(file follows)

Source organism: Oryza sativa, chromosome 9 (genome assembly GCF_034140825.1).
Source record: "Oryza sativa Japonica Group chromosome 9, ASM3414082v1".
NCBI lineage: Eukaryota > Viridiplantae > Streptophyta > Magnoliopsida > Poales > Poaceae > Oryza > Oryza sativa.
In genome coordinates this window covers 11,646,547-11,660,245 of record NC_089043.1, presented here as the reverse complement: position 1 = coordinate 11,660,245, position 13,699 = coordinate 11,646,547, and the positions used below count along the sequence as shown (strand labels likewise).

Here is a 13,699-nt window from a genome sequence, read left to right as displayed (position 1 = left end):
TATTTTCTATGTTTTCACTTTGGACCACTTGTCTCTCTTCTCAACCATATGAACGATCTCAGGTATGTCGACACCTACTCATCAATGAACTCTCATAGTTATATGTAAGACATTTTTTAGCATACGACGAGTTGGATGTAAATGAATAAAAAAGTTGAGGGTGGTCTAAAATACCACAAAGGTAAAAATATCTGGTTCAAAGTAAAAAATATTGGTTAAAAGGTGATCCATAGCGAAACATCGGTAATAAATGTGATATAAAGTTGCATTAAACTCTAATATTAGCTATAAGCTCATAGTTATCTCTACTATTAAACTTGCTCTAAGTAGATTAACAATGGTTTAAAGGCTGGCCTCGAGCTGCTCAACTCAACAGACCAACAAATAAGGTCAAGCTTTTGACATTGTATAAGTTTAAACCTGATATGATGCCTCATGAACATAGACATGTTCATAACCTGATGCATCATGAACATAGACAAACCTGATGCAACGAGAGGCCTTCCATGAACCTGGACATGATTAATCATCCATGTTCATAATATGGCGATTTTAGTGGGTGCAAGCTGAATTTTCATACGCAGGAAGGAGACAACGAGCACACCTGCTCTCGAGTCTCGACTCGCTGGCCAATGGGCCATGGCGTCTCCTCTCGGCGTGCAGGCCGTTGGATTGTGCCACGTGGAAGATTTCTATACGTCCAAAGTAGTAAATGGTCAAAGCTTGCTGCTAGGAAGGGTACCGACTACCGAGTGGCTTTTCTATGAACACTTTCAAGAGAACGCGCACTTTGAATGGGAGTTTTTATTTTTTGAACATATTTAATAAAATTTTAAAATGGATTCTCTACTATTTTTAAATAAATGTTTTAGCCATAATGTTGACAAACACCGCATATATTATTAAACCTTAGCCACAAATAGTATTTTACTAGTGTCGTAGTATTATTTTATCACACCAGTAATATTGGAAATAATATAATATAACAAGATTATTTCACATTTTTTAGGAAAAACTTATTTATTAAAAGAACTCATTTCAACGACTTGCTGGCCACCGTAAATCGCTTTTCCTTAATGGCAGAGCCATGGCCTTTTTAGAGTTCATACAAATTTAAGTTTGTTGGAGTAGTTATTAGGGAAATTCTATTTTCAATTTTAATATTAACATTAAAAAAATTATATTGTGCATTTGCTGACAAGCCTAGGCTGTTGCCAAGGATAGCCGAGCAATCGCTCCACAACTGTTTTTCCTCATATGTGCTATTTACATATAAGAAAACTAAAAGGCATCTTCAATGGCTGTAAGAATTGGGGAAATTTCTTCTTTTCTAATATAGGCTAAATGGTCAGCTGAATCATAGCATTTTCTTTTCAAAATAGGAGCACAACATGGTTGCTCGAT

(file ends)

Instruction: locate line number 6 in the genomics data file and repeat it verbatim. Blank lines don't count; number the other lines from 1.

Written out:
TATTTTCTATGTTTTCACTTTGGACCACTTGTCTCTCTTCTCAACCATATGAACGATCTCAGGTATGTCGACACCTACTCATCAATGAACTCTCATAGTTATATGTAAGACATTTTTTAGCATACGACGAGTTGGATGTAAATGAATAAAAAAGTTGAGGGTGGTCTAAAATACCACAAAGGTAAAAATATCTGGTTCAAAGTAAAAAATATTGGTTAAAAGGTGATCCATAGCGAAACATCGGTAATAAATGTGATATAAAGTTGCATTAAACTCTAATATTAGCTATAAGCTCATAGTTATCTCTACTATTAAACTTGCTCTAAGTAGATTAACAATGGTTTAAAGGCTGGCCTCGAGCTGCTCAACTCAACAGACCAACAAATAAGGTCAAGCTTTTGACATTGTATAAGTTTAAACCTGATATGATGCCTCATGAACATAGACATGTTCATAACCTGATGCATCATGAACATAGACAAACCTGATGCAACGAGAGGCCTTCCATGAACCTGGACATGATTAATCATCCATGTTCATAATATGGCGATTTTAGTGGGTGCAAGCTGAATTTTCATACGCAGGAAGGAGACAACGAGCACACCTGCTCTCGAGTCTCGACTCGCTGGCCAATGGGCCATGGCGTCTCCTCTCGGCGTGCAGGCCGTTGGATTGTGCCACGTGGAAGATTTCTATACGTCCAAAGTAGTAAATGGTCAAAGCTTGCTGCTAGGAAGGGTACCGACTACCGAGTGGCTTTTCTATGAACACTTTCAAGAGAACGCGCACTTTGAATGGGAGTTTTTATTTTTTGAACATATTTAATAAAATTTTAAAATGGATTCTCTACTATTTTTAAATAAATGTTTTAGCCATAATGTTGACAAACACCGCATATATTATTAAACCTTAGCCACAAATAGTATTTTACTAGTGTCGTAGTATTATTTTATCACACCAGTAATATTGGAAATAATATAATATAACAAGATTATTTCACATTTTTTAGGAAAAACTTATTTATTAAAAGAACTCATTTCAACGACTTGCTGGCCACCGTAAATCGCTTTTCCTTAATGGCAGAGCCATGGCCTTTTTAGAGTTCATACAAATTTAAGTTTGTTGGAGTAGTTATTAGGGAAATTCTATTTTCAATTTTAATATTAACATTAAAAAAATTATATTGTGCATTTGCTGACAAGCCTAGGCTGTTGCCAAGGATAGCCGAGCAATCGCTCCACAACTGTTTTTCCTCATATGTGCTATTTACATATAAGAAAACTAAAAGGCATCTTCAATGGCTGTAAGAATTGGGGAAATTTCTTCTTTTCTAATATAGGCTAAATGGTCAGCTGAATCATAGCATTTTCTTTTCAAAATAGGAGCACAACATGGTTGCTCGAT